Friday, December 08, 2006

Friday Food Politics: McDonald's vs. Chinese Culture Edition

My favorite food podcast is Good Food by KCRW. This week's was great, with commentary by food science guru Harold McGee on "meat glue", but I found the interview with Harvard anthropology professor James L. Watson especially interesting.

Watson is the author of Golden Arches East: McDonald's in East Asia, which has just come out in a second edition almost ten years after it's initial publication. I had never heard of Watson or the book before, but his thesis is counter to the conventional wisdom on the influence of corporate globalization on local food cultures.

Watson suggests that the "culture imperialism hypothesis" is mostly incorrect, and that corporations do not simply replace local food and local culture with sanitized global cuisine. The Chinese visiting McDonald's are not "puppets" of corporate power, but have their own agendas for eating there. Watson argues that McDonald's is more the "caboose" than the "locomotive" in the globalization happening in China. The transformation from a traditional society to one with a large, consumer-driven middle-class is not due to the growth of McDonald's in East Asia. On the contrary, McDonald's growth in East Asia is made possible by the transformation that precedes its entry. He offers the perspective of those on the ground experiencing rapid change first-hand, rather than the perspective of distant observers with pre-conceived notions about how traditional cultures should evolve.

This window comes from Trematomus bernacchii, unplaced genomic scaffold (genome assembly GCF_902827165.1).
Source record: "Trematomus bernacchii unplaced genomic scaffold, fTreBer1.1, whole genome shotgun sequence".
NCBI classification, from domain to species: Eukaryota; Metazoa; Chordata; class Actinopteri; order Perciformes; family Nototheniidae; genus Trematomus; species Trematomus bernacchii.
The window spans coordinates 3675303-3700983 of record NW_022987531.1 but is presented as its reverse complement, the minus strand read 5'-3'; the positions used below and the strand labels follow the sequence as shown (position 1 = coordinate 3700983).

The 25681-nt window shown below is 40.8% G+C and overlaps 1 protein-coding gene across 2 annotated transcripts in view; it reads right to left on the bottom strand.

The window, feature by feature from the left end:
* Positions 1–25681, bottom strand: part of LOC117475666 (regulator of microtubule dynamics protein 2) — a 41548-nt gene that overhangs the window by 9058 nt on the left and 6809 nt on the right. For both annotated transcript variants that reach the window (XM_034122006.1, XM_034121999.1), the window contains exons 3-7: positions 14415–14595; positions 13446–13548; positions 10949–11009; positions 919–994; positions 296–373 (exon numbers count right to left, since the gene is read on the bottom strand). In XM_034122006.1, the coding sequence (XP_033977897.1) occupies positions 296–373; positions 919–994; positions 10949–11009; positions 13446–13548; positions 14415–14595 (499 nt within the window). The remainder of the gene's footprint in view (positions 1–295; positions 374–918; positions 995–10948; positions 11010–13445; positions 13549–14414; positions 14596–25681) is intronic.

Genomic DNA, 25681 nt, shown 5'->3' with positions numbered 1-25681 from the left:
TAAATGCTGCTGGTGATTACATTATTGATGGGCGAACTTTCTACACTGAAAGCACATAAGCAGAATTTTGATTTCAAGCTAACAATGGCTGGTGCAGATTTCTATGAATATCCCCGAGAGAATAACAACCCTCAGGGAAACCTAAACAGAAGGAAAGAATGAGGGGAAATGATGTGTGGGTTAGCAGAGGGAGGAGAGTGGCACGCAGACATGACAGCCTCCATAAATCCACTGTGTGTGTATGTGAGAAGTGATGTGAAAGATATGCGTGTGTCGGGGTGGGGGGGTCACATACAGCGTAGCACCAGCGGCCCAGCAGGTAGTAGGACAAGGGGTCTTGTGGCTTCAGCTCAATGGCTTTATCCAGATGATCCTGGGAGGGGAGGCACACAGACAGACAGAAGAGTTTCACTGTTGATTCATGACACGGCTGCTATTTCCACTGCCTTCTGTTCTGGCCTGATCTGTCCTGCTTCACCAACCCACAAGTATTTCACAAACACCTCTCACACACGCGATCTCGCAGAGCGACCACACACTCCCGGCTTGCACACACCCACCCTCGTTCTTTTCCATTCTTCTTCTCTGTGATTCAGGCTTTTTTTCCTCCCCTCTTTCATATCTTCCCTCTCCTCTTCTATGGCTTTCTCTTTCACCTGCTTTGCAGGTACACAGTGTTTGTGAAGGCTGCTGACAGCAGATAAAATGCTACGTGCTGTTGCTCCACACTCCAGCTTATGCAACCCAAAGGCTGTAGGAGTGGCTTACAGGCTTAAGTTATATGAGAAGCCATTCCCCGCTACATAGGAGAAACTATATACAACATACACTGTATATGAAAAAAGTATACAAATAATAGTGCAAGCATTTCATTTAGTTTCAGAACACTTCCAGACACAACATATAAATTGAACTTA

Listen to the whole thing here, or pick up Watson's book.

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